Common mistakes police make at DUI stops

Common mistakes police make at DUI stops

| May 22, 2020 | DUI Defense |

The red and blue flashes and alarming siren of a cop car caught you by surprise on your way home from spending time with friends. Now you are facing a DUI charge, but you are still trying to process how the traffic stop unfolded. Especially since you were certain you sobered up and could drive.

Preparing to fight your charge can be intimidating, considering that first-time DUI offenders in California can face hefty fines, jail time and driver’s license suspension. But, as you prepare for your court date you can consider the following mistakes police officers often make at DUI stops:

  • No reasonable suspicion: The police officer needs to have a reason they decided to pull you over in the first place. Just because you were driving on the same road as many local bars, doesn’t give law enforcement free will to pull anyone over, unless it is a lawful DUI checkpoint. The officer can pull you over because they noticed you changed lanes without using your blinker or saw you didn’t have your headlights on. The point is there should be a reason or reasonable suspicion.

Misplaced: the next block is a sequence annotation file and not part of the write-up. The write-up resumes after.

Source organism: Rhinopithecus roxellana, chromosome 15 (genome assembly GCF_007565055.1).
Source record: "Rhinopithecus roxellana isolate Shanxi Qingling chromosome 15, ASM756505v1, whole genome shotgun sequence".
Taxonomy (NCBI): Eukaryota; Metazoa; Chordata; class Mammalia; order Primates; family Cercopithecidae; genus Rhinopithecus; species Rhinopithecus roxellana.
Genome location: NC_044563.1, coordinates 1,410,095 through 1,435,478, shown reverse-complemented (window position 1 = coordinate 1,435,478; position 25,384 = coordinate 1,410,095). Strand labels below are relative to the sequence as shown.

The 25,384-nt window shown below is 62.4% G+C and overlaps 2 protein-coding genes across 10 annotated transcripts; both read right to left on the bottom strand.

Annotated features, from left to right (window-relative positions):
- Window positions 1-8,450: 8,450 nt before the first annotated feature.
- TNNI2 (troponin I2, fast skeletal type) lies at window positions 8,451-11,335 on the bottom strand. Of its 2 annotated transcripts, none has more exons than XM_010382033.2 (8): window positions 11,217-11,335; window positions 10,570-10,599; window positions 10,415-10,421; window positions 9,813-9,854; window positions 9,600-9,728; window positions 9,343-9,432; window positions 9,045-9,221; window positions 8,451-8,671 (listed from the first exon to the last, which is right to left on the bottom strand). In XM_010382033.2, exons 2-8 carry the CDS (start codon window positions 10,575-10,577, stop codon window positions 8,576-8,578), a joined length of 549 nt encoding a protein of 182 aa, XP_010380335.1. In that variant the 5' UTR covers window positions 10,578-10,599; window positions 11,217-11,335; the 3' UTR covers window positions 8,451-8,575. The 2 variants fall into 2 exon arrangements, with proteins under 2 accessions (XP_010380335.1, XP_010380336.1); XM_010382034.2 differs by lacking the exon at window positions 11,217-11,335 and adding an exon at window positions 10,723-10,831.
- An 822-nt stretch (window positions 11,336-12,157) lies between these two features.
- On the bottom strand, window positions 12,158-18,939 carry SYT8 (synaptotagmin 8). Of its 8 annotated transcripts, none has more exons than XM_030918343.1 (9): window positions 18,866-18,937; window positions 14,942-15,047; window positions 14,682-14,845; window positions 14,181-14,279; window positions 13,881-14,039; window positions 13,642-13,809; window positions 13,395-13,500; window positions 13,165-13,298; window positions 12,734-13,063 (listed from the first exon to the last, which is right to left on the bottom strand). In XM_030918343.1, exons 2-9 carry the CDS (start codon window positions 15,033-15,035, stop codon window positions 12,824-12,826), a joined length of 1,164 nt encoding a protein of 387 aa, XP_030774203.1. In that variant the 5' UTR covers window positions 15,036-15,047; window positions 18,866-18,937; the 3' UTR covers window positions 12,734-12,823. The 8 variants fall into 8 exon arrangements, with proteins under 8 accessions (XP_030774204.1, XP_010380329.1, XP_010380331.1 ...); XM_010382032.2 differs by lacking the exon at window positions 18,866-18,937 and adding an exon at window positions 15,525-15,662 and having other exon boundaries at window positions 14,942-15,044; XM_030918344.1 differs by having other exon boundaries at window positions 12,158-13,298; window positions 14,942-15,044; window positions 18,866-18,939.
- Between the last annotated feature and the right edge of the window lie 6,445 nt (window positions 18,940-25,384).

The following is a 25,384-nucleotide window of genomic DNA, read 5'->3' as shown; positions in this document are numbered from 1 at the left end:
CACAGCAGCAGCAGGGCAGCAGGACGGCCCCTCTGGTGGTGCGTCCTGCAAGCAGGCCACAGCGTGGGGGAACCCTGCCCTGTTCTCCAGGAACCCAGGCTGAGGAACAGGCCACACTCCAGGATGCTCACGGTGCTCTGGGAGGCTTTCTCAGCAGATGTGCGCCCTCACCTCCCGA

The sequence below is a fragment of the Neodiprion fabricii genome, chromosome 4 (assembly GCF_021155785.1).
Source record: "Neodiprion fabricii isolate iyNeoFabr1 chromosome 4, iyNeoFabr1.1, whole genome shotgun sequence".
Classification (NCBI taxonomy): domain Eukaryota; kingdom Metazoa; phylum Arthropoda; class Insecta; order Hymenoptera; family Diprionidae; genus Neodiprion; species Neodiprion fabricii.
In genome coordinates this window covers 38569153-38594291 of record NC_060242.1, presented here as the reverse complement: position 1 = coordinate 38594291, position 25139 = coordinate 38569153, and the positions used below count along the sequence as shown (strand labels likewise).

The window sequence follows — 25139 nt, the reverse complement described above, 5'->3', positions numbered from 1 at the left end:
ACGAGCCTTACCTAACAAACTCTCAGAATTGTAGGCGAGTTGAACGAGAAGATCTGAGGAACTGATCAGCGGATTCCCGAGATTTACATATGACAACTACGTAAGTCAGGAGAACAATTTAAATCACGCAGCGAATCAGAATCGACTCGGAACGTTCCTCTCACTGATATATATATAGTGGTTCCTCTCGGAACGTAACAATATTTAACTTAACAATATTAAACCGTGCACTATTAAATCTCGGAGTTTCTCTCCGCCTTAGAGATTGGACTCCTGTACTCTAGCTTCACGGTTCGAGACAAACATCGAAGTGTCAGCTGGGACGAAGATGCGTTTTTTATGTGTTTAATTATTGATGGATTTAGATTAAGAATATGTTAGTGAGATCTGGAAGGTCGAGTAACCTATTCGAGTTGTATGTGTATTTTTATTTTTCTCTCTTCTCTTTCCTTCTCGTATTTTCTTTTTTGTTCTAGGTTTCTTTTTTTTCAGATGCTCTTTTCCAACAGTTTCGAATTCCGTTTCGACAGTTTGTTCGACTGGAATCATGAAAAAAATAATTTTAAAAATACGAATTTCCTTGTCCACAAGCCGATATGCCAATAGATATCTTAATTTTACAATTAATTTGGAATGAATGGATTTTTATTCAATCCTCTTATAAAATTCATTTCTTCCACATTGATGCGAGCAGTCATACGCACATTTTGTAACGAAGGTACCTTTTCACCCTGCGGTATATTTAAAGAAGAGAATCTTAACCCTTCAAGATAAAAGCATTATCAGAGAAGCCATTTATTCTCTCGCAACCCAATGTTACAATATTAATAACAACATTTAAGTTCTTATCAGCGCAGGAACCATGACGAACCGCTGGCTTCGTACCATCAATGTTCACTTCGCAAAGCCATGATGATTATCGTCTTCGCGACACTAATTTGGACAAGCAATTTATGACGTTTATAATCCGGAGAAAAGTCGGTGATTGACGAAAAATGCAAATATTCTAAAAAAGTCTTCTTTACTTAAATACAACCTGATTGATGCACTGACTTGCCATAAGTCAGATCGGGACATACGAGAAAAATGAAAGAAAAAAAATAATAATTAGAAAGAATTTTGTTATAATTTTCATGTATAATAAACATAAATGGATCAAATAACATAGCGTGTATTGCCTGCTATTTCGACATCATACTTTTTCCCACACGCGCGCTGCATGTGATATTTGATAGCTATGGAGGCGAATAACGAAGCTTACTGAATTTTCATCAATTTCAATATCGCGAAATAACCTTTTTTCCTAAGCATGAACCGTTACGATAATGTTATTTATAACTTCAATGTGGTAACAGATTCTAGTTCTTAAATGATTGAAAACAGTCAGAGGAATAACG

• Faulty FSTs: Police officers can improperly administer field sobriety tests or FSTs. For example, the standardized walk-and-turn test should only require you to take nine steps — no more, no less. So, if you took a few shaky steps out of nervousness and the police didn’t let you finish the test, this isn’t an accurate portrayal of your ability to perform the test. Not to mention, there are several health conditions that can affect your ability to take FSTs that an officer could mistake for impaired behavior, like balance problems.
  • Inaccurate breathalyzer: After failing a series of FSTs, the police officer will probably have you take a breathalyzer test. But if you blew 0.08%, then there is no way to fight the reading, right? There is actually a plethora of breathalyzer administration errors that can arise. This can include misleading instructions for blowing into the device, improper calibration of the device or police radio interference.

This is just a sampling of mishaps that could apply to your case. A skilled criminal defense attorney can help you strategize a defense that makes the most sense for you.